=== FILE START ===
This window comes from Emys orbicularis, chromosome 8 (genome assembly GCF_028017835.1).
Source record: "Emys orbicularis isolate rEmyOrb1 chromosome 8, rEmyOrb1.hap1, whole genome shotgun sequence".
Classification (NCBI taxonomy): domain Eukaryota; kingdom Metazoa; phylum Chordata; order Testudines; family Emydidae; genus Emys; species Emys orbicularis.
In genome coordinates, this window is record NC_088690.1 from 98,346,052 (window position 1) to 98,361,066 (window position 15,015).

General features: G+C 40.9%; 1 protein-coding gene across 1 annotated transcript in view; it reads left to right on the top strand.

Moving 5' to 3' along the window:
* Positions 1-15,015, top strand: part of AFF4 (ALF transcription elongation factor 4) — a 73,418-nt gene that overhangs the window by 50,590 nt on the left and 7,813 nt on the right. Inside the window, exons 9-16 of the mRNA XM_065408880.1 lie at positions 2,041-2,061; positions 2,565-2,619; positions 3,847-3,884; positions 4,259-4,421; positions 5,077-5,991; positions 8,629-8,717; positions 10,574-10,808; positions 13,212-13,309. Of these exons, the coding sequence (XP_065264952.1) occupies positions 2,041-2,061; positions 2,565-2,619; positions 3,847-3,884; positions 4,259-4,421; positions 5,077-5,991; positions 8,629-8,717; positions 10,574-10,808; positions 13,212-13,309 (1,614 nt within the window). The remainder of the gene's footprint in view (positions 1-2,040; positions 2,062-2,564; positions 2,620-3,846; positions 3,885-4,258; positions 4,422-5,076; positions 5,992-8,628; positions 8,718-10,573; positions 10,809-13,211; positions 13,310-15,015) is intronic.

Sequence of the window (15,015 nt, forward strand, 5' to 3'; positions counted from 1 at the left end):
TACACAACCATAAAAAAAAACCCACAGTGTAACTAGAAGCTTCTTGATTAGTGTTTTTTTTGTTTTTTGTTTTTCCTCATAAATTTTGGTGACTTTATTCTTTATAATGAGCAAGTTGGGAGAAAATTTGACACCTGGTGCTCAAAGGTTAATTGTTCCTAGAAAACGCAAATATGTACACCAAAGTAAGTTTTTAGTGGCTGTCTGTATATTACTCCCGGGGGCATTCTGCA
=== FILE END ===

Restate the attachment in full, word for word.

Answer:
This window comes from Emys orbicularis, chromosome 8 (genome assembly GCF_028017835.1).
Source record: "Emys orbicularis isolate rEmyOrb1 chromosome 8, rEmyOrb1.hap1, whole genome shotgun sequence".
Classification (NCBI taxonomy): domain Eukaryota; kingdom Metazoa; phylum Chordata; order Testudines; family Emydidae; genus Emys; species Emys orbicularis.
In genome coordinates, this window is record NC_088690.1 from 98,346,052 (window position 1) to 98,361,066 (window position 15,015).

General features: G+C 40.9%; 1 protein-coding gene across 1 annotated transcript in view; it reads left to right on the top strand.

Moving 5' to 3' along the window:
* Positions 1-15,015, top strand: part of AFF4 (ALF transcription elongation factor 4) — a 73,418-nt gene that overhangs the window by 50,590 nt on the left and 7,813 nt on the right. Inside the window, exons 9-16 of the mRNA XM_065408880.1 lie at positions 2,041-2,061; positions 2,565-2,619; positions 3,847-3,884; positions 4,259-4,421; positions 5,077-5,991; positions 8,629-8,717; positions 10,574-10,808; positions 13,212-13,309. Of these exons, the coding sequence (XP_065264952.1) occupies positions 2,041-2,061; positions 2,565-2,619; positions 3,847-3,884; positions 4,259-4,421; positions 5,077-5,991; positions 8,629-8,717; positions 10,574-10,808; positions 13,212-13,309 (1,614 nt within the window). The remainder of the gene's footprint in view (positions 1-2,040; positions 2,062-2,564; positions 2,620-3,846; positions 3,885-4,258; positions 4,422-5,076; positions 5,992-8,628; positions 8,718-10,573; positions 10,809-13,211; positions 13,310-15,015) is intronic.

Sequence of the window (15,015 nt, forward strand, 5' to 3'; positions counted from 1 at the left end):
TACACAACCATAAAAAAAAACCCACAGTGTAACTAGAAGCTTCTTGATTAGTGTTTTTTTTGTTTTTTGTTTTTCCTCATAAATTTTGGTGACTTTATTCTTTATAATGAGCAAGTTGGGAGAAAATTTGACACCTGGTGCTCAAAGGTTAATTGTTCCTAGAAAACGCAAATATGTACACCAAAGTAAGTTTTTAGTGGCTGTCTGTATATTACTCCCGGGGGCATTCTGCA